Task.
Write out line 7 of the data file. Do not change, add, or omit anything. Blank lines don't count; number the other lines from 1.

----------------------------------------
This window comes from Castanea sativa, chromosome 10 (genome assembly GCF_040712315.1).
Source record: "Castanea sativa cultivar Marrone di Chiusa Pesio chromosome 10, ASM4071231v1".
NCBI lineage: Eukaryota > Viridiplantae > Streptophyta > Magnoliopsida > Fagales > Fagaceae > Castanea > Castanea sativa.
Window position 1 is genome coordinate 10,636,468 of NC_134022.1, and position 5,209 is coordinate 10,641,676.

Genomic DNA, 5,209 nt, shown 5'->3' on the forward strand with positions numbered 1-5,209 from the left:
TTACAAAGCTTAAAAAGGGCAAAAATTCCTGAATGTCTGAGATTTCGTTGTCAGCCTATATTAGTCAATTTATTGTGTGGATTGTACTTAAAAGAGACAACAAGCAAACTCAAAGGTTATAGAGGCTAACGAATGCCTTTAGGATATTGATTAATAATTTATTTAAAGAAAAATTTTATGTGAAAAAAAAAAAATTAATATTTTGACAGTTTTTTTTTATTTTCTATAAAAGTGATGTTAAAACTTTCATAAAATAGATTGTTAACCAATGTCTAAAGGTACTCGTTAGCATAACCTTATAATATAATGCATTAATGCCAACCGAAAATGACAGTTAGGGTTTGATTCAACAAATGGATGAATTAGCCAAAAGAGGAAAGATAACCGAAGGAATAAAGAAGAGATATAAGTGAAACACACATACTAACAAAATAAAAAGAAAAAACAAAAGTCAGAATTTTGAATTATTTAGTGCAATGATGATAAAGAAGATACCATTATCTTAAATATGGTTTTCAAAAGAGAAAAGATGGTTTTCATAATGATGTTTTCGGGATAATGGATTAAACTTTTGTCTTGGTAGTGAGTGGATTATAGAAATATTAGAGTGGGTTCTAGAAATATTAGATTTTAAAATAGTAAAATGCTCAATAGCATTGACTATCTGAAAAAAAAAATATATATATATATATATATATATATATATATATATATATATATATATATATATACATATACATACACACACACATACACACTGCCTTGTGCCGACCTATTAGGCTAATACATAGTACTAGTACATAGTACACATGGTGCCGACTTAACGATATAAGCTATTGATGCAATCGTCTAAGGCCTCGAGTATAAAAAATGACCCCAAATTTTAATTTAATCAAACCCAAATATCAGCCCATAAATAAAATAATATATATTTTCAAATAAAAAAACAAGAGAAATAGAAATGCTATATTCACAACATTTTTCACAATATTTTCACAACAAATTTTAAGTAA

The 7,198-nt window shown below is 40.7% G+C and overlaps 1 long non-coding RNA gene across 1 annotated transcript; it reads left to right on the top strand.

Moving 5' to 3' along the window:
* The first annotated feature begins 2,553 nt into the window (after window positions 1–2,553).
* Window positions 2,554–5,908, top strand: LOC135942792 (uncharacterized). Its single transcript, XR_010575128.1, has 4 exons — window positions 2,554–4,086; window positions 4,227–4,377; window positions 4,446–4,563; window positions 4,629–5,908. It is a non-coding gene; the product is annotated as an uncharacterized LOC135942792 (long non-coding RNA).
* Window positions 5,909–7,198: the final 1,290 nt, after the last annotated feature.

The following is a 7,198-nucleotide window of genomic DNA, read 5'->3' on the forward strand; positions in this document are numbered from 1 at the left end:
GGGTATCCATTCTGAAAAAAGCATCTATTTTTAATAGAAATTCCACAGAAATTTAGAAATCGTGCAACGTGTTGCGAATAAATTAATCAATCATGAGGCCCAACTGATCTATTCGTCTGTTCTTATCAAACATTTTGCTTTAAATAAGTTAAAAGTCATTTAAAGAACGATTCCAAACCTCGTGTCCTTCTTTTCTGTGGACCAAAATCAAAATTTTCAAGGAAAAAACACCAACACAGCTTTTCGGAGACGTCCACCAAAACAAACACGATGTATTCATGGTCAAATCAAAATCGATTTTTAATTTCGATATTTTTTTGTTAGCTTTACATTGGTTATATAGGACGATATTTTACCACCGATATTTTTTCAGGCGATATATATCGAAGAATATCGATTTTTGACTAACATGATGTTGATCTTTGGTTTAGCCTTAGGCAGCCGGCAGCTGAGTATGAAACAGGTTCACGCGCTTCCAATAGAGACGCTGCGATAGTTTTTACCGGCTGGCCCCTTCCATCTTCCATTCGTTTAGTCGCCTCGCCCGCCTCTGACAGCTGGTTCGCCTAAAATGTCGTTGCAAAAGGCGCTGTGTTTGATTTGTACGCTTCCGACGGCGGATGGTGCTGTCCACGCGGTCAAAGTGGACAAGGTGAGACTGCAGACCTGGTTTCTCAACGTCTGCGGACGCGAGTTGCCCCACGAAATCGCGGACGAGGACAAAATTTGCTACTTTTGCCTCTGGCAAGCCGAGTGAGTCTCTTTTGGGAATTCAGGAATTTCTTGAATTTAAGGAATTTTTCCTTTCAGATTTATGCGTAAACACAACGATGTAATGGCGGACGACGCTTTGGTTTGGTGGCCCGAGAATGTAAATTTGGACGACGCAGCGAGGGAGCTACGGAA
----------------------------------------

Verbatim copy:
The 7,198-nt window shown below is 40.7% G+C and overlaps 1 long non-coding RNA gene across 1 annotated transcript; it reads left to right on the top strand.